Scotland Christmas Reunion – Donna MacMeans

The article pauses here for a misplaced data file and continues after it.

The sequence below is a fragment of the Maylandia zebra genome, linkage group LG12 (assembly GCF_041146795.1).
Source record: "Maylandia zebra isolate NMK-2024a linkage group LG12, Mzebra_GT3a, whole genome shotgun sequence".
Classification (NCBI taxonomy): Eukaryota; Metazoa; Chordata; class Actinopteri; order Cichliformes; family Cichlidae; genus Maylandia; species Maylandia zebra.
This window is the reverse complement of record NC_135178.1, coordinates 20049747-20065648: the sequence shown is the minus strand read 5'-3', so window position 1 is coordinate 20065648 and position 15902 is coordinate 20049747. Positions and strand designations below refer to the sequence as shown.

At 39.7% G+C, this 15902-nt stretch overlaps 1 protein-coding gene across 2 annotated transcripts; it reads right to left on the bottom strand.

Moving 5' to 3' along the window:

“DOES THE LOCH ever completely freeze in winter?” Light from a full moon shimmered on the icy water and reflected off Schiehallon’s frozen ridge on the far side of Loch Rannoock. Lady Edith MacPherson shivered before turning away from the window, her loneliness heightened by the isolation of the Scottish Highlands in winter. She should never have come. “Nay, not full across,” the woman designated as the Dowager’s lady’s maid for the length of her stay replied. Not that Edith intended to stay long enough to see for herself. She’d come north to welcome the returning newlyweds and bid goodbye to the estate now firmly in the hands of her son’s new wife. Lord, how could Claire stand it here? She herself missed the excitement and camaraderie of her friends in London as well as the gaiety inherent with the holidays. When she was mistress of Ravenswood Castle, her husband had always cut an evergreen for her to decorate for Christmas. She would place it in the parlor, where the fresh pine scent would fill the main floor, and the festive tree decorations would welcome visitors. The Scots did not celebrate Christmas, but Edith was determined that her boys would experience the joy to be had in a proper English Christmas celebration. “Will you wear the MacPherson plaid, my lady? The wool holds a nice warmth against a chill draft.” “By all means,” Edith answered. No one downstairs would be interested in her fashionable gown. The heavy plaid would cover all. Better to be warm than attractive on such a cold December night.